Discovering the remains of the city that was bombed and destroyed over ninety per cent of its entirety
(by David Foster CC BY-ND 2.0, Flickr)
At the dawn of 1945, after the Battle of the Ardennes and the transfer of many divisions to the Eastern Front, the German army in the west was now clearly outnumbered. Therefore, the best operation for the Wehrmacht, the German army, was to fall behind the Rhine and use the river as a barrier. However, Hitler opposed abandoning the Rhineland with the result that the best German units were annihilated in the concentric offensives launched by the Allies between February and March. Thus, towards the end of February 1945, US troops prepared to approach Cologne by exploiting the growing confusion and weakness in the enemy ranks.
On 2 March 1945, the last air raids took place to literally ‘clean up’ and ‘prepare’ the area before the invasion by the US army. This was the last of a total of 262 air raids against the city. As a result of these devastating bombings, more than 90 per cent of the city centre was destroyed; Cologne Cathedral was severely damaged.
Thanks to the success of Operation Lumberjack, after hours of intense infantry and tank battles, the US 1st Army entered the city on 6 March 1945 and took over the western bank of the Rhine.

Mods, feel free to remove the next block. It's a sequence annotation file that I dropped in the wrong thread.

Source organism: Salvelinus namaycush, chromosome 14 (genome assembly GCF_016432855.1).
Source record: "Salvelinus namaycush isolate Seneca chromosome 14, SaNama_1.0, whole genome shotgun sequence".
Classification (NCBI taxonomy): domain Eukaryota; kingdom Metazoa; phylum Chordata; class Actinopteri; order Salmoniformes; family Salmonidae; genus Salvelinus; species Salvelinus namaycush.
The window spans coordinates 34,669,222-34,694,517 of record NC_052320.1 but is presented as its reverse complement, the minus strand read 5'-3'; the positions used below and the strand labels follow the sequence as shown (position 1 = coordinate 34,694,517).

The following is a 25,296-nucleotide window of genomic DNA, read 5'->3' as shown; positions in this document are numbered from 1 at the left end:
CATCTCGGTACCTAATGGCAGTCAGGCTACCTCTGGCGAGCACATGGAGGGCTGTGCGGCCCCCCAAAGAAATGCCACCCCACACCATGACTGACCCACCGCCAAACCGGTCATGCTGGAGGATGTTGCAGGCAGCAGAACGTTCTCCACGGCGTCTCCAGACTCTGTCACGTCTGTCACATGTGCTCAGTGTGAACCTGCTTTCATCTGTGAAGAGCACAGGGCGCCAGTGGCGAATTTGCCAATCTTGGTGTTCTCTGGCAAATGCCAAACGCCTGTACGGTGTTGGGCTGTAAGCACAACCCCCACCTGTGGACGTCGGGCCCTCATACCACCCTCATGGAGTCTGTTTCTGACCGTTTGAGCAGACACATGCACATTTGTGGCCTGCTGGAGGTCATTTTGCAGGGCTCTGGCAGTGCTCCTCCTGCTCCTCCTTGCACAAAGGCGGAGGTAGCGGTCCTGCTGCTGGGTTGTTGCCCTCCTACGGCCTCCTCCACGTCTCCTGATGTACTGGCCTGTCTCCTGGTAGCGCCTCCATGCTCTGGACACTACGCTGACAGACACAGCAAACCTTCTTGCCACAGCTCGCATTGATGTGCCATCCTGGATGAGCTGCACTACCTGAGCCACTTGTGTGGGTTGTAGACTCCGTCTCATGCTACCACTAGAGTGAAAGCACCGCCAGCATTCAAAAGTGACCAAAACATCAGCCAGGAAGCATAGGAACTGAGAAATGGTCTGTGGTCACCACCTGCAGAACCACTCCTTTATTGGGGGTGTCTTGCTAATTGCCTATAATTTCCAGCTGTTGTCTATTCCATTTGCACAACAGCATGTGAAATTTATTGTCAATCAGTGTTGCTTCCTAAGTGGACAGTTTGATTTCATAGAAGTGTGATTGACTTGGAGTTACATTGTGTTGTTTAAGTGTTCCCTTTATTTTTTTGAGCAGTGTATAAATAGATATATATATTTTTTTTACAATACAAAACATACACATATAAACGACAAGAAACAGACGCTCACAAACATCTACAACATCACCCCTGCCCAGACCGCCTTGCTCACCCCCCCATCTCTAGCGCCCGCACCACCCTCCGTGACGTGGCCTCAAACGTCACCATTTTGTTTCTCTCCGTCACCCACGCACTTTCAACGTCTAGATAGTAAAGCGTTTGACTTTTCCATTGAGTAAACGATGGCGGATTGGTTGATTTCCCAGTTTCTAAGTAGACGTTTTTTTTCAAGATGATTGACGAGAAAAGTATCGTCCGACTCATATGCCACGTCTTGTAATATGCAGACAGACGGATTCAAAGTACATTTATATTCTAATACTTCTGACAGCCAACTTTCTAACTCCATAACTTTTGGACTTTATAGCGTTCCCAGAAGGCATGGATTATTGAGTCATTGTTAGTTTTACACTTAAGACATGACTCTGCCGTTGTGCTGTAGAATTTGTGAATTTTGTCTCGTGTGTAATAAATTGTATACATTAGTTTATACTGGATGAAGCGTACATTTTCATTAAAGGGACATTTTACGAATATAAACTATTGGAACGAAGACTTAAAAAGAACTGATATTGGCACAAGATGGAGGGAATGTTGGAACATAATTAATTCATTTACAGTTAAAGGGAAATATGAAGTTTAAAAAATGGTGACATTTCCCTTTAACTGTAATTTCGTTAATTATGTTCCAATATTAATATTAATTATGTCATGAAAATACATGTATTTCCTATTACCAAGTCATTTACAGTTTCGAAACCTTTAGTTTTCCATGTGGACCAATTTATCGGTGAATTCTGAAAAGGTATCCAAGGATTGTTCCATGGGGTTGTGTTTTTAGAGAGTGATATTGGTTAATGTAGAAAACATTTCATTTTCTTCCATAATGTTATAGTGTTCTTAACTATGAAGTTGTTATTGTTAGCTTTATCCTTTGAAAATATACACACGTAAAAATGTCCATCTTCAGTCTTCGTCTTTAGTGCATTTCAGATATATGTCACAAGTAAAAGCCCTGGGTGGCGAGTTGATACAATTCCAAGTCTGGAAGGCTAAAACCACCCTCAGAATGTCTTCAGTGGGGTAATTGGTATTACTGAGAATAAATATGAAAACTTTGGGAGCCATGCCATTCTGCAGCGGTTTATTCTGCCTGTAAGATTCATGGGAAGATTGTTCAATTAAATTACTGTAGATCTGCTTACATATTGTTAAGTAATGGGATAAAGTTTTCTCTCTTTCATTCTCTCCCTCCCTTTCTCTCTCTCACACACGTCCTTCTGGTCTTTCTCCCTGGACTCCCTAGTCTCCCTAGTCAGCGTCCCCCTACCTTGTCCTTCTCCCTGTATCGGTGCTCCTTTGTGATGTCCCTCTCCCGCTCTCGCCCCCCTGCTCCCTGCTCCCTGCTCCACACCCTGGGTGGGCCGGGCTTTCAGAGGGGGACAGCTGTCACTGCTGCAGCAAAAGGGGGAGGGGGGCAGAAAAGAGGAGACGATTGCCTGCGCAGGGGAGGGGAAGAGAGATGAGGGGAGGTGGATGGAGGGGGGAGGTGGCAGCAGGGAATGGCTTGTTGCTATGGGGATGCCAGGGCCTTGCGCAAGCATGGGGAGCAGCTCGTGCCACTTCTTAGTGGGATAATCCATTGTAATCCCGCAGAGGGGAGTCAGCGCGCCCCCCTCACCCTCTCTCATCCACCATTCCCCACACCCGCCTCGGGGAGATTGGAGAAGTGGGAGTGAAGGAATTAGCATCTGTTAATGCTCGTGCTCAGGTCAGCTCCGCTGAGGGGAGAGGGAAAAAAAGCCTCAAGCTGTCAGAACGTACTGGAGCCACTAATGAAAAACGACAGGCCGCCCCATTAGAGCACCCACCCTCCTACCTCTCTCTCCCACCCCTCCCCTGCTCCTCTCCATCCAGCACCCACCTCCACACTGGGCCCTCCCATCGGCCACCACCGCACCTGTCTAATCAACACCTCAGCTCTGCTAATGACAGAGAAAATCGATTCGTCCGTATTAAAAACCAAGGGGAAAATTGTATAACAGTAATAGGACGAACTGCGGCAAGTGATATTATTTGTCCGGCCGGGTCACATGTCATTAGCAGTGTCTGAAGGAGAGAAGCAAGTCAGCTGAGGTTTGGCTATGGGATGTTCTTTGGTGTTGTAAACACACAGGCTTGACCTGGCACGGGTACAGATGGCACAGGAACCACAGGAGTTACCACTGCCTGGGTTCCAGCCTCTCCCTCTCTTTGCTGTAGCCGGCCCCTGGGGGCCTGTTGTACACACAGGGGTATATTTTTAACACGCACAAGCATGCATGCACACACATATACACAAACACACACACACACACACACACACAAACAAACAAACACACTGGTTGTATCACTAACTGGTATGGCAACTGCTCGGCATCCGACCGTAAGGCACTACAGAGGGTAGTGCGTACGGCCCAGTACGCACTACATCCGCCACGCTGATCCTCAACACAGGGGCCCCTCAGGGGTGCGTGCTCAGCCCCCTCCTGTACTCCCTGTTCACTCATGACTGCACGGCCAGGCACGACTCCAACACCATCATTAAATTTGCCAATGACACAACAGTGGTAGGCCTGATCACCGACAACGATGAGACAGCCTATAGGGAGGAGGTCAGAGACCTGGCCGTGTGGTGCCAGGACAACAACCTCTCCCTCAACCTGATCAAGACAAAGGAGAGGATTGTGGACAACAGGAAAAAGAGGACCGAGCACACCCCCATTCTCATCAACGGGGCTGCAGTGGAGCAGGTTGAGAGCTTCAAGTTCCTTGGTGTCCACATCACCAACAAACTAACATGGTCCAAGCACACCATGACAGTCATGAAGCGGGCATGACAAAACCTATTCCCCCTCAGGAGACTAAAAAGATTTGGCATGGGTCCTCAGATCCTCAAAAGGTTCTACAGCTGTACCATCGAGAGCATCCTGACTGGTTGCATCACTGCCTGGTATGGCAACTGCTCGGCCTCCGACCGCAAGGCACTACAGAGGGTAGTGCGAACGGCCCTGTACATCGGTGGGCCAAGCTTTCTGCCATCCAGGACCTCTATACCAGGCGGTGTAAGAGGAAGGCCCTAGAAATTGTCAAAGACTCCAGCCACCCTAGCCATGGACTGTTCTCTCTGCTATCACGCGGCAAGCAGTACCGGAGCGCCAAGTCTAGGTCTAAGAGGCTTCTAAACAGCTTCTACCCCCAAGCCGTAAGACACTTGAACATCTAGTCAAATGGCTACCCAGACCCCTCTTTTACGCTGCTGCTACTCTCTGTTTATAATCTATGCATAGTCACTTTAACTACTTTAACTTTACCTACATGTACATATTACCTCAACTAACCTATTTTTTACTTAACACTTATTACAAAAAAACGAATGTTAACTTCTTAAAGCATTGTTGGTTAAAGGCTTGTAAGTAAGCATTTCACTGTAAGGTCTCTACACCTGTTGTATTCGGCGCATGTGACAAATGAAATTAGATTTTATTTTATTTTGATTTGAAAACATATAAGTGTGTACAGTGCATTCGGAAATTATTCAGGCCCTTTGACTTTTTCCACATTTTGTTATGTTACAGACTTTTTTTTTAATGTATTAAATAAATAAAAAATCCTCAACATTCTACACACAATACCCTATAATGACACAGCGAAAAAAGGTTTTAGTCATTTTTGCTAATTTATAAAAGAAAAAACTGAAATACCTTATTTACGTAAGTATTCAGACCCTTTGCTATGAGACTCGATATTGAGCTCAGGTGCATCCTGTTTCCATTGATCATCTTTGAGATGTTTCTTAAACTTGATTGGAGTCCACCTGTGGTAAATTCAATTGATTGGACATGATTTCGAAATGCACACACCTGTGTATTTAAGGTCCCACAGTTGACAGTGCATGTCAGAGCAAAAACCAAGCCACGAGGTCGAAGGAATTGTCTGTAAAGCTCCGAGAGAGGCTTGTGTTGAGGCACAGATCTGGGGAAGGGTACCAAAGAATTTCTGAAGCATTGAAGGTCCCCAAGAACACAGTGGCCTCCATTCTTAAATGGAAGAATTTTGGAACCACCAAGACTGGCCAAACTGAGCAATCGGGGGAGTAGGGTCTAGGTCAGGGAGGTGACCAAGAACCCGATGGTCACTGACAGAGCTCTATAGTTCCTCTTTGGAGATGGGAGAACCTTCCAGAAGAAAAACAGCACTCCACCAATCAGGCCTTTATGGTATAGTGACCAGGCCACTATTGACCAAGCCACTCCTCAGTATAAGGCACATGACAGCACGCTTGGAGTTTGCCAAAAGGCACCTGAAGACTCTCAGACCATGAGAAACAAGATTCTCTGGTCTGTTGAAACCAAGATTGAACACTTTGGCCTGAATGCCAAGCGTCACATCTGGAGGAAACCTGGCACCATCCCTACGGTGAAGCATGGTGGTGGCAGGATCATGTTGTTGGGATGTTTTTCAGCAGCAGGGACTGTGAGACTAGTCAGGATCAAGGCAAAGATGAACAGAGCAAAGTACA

Right here, at the foot of the cathedral, there was a particular clash between an M26 Pershing heavy tank and a German Panther. The German machine had knocked out an American Sherman tank before it was destroyed by the Pershing a few hours later. This clash was captured on camera, and the destroyed Nazi Panther was “exposed” as a trophy in front of the cathedral for the rest of the war.
The capture of the eastern part of the city, on the other side of the river, took place only a few weeks later. For Cologne, the war ended on 8 May with the unconditional surrender of the Wehrmacht. The furious fighting and heavy bombing wiped out architectural beauty and artistic refinements inherited from Roman times and, above all, took the smiles off the faces of tens of thousands of inhabitants and soldiers forever. Due to the wear and tear of the war, the population of Cologne dropped from over 772,000 (May 1939) to around 100,000 at the war’s end after the arrival of US troops.
Today, this imposing and magnificent cathedral is one of the few buildings that, although bombed, still stand to be admired.
Despite this large-scale destruction that the city had to endure, today, Cologne still holds special features and beauty to be preserved and promoted. This tour aims to emphasise the resilience that time bestows on the area, and Cologne is a striking example of this rebirth. However, the past and history cannot and must not be forgotten, and this city, like so many, perhaps too many others, teaches us remembrance and respect.
At the foot of the majesty of this Gothic cathedral, we leave with a question: what is left to do so that words are enough to teach and prevent ‘mistakes’ from being repeated?